Q16. When will you call a person conservative in his attitude and approach?
(a) When he likes to try out every new idea before accepting it.
(b) When he sticks to old ways of thinking and doing.
(c) When he solves his problems through tried out methods.
(d) When he imputes motives to changeagents.
Ans: (b)When he sticks to old ways of thinking and doing.

Q17. What does the phrase homemade is best imply ?
(a) The best should not be discarded.
(b) Change for the sake of change is not good.
(c) People should go in for swadeshi because it is homemade.
(d) Whatever is being practised is better than what is new.
Ans: (d)Whatever is being practised is better than what is new.

Q18. What is the best method to convince the average villager about the superiority of a new cattlefeed ?
(a) Home visits
(b) Field demonstration
(c) Discussion
(d) Distribution of related literature
Ans:
(b) Field demonstration
Directions: A passage is given with 5 questions following it. Read the passage carefully and choose the best answer to each question out of the four alternatives. Crude mineral oil comes out of the earth as a thick brown or black liquid with a strong smell. It is a complex mixture of many different substances, each with its own individual qualities. Most of them are combinations of hydrogen and carbon in varying proportions. Such hydrocarbons are also found in other forms such as bitumen, asphalt and natural gas. Mineral oil originates from the carcasses of tiny animals and from plants that live in the sea. Over millions of years, these dead creatures form large deposits under seabed and ocean currents cover them with a blanket of sand and silt. As this material hardens, it becomes sedimentary rock and effectively shuts out the oxygen, thus preventing the complete decomposition of the marine deposits underneath. The layers of sedimentary rocks become thicker, and heavier. Their pressure produces heat, which transforms the tiny carcasses into crude oil in a process that is still going on today.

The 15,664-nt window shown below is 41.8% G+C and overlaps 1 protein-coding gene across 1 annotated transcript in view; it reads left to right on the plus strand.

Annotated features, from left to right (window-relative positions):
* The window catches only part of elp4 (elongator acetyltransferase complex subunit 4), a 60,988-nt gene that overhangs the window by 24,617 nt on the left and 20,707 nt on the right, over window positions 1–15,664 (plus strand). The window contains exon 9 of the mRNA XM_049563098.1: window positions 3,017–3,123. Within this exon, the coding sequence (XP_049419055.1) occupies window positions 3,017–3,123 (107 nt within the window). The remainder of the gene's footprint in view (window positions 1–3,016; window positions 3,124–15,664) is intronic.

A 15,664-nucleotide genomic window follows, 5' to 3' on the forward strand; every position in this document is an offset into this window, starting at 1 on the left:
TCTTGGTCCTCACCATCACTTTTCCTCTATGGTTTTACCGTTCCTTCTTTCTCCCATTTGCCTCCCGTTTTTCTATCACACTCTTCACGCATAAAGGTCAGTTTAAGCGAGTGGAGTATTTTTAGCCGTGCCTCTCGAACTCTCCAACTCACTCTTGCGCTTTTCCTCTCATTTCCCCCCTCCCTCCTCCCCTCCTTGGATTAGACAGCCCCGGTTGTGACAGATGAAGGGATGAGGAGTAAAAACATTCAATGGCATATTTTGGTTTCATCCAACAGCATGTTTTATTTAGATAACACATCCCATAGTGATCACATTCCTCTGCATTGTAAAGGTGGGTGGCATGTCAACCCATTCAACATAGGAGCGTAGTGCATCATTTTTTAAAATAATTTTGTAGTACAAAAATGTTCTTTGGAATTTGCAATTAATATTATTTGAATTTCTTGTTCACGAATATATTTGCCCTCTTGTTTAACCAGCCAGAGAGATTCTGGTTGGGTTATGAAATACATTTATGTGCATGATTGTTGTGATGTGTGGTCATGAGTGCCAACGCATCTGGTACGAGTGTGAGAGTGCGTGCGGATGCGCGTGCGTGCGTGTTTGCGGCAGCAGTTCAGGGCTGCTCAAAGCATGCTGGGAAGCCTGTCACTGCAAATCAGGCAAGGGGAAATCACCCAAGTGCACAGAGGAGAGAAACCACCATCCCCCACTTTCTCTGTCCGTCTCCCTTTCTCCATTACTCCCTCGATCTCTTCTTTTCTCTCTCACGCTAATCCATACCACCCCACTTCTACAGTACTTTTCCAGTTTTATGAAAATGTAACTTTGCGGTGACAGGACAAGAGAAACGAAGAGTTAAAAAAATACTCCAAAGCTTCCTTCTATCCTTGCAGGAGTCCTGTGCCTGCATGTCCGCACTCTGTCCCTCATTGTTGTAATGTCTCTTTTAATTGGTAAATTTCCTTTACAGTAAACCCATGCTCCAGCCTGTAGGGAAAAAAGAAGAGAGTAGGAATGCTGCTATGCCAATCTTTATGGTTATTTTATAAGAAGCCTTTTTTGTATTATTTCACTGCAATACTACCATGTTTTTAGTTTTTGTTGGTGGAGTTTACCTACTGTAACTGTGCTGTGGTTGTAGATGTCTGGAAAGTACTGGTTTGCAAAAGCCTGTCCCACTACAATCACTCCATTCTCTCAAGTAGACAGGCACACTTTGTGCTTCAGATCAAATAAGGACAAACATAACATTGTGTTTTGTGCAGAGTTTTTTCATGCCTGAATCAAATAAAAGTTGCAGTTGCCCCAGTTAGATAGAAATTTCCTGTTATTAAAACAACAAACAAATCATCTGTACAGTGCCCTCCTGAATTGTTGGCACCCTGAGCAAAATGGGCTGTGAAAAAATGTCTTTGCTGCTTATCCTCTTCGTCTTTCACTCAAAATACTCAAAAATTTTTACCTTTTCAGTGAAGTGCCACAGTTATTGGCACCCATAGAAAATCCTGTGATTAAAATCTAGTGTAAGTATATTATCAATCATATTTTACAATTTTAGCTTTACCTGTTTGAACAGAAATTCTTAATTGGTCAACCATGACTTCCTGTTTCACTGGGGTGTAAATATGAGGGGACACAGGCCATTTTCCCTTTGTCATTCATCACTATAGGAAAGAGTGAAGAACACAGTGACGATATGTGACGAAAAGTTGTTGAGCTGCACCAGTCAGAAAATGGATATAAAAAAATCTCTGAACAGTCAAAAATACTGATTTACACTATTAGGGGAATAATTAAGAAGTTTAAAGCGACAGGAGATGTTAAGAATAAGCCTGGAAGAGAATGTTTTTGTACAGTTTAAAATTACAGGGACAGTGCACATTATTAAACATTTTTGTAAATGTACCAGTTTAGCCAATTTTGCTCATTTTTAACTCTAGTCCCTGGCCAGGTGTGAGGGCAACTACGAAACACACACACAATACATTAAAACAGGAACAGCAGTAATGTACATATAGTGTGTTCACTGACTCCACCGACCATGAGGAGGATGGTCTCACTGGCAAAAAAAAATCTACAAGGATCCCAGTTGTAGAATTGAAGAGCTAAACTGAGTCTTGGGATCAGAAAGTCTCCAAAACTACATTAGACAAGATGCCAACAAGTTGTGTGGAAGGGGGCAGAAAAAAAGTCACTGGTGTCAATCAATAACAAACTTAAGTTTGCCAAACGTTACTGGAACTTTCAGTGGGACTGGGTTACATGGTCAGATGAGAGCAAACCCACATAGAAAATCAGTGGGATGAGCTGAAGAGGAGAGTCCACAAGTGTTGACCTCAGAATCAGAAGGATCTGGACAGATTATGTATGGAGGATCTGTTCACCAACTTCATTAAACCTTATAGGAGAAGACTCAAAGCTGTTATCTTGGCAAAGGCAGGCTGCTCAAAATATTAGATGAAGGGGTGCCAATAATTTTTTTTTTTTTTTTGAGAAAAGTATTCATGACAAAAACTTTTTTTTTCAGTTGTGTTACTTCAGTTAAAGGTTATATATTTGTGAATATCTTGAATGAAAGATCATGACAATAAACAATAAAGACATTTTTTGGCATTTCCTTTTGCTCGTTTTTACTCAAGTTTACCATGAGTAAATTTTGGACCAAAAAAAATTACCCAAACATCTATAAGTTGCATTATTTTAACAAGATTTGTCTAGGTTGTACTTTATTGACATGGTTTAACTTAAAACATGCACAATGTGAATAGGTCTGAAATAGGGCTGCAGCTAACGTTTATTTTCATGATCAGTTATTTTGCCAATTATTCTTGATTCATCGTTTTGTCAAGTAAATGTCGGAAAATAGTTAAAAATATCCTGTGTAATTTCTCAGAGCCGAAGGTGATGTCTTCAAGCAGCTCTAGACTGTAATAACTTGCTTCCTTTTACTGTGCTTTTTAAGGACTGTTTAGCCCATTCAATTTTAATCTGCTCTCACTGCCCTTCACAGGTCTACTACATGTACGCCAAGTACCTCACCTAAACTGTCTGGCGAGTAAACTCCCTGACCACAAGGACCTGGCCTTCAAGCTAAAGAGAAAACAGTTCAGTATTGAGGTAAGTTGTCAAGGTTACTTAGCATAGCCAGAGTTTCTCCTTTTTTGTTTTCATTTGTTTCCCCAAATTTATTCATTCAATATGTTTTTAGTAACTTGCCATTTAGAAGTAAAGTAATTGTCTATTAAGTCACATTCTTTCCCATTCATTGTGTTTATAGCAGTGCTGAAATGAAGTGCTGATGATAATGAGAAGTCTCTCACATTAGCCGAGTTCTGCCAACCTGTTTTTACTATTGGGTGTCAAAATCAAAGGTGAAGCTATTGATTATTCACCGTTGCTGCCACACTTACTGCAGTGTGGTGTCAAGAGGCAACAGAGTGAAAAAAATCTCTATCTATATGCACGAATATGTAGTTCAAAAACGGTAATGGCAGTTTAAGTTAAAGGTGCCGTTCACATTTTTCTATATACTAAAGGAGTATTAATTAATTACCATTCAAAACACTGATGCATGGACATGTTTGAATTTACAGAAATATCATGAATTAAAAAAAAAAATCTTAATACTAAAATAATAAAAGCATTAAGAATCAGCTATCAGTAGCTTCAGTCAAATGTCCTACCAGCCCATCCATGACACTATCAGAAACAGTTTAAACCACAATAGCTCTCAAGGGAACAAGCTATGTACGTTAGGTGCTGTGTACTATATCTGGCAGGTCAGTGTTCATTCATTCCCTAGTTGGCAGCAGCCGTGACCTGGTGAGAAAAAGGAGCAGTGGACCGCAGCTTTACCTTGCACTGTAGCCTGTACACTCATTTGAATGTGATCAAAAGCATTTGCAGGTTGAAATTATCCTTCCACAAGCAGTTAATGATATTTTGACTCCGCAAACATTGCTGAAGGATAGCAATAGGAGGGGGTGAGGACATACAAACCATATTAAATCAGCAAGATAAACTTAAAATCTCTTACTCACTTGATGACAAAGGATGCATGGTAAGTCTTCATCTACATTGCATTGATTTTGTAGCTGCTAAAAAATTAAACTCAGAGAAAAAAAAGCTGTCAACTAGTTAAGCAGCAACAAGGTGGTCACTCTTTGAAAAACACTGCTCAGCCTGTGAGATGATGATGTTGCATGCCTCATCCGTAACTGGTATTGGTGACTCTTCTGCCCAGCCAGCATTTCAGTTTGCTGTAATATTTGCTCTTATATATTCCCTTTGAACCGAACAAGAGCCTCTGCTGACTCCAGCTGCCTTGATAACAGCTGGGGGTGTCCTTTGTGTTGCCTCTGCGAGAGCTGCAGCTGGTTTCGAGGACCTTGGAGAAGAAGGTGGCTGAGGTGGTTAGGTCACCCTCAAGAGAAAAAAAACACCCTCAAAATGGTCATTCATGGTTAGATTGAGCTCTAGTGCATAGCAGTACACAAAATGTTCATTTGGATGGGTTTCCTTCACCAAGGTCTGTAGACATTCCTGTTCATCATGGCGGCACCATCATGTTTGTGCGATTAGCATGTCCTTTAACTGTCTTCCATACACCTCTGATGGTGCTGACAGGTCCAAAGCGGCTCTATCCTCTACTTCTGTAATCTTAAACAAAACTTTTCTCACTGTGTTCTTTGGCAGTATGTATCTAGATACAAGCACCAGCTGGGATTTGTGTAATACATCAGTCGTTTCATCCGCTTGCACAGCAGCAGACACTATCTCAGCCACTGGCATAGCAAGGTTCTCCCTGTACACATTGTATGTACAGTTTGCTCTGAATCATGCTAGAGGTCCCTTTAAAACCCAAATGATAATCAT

Q19. How does crude oil come out of the earth ?
(a) As a thick brown or black liquid with mild smell
(b) As a thick red brown liquid with strong smell
(c) As a mixture of different colours
(d) As a thick brown or black liquid with a strong smell
Ans: (d) As a thick brown/black liquid with a strong smell.

Q20. What is crude mineral oil ?
(a) Complex mixture of many different substances
(b) Simple mixture of natural gas
(c) Plain white oil
(d) It is bitumen
Ans: (a)Complex mixture of many different substances.

Q21. From where does mineral oil originate ?
(a) Complex mixture of substances
(b) Carcasses of tiny animals and plants that live in the sea
(c) From lakes
(d) Only from plants
Ans: (b) Carcasses of tiny animals and plants that live in the sea.

Q22. The time taken for the marine deposits to harden into rocks is
(a) a few centuries (b) millions of years
(c) a few decades (d) thousands of years
Ans: (b)millions of years.

Q23. Sedimentary rocks lead to the formation of oil deposits because
(a) their pressure produces heat and turns deposits of animal carcasses and plants into oil.
(b) it turns heavy and shuts out the oxygen
(c) it becomes hard and forms into rocks to squeeze oil
(d) it becomes light and soft and applies pressure to produce oil
Ans:
(a) their pressure produces heat and turns deposits of animal carcasses and plants into oil.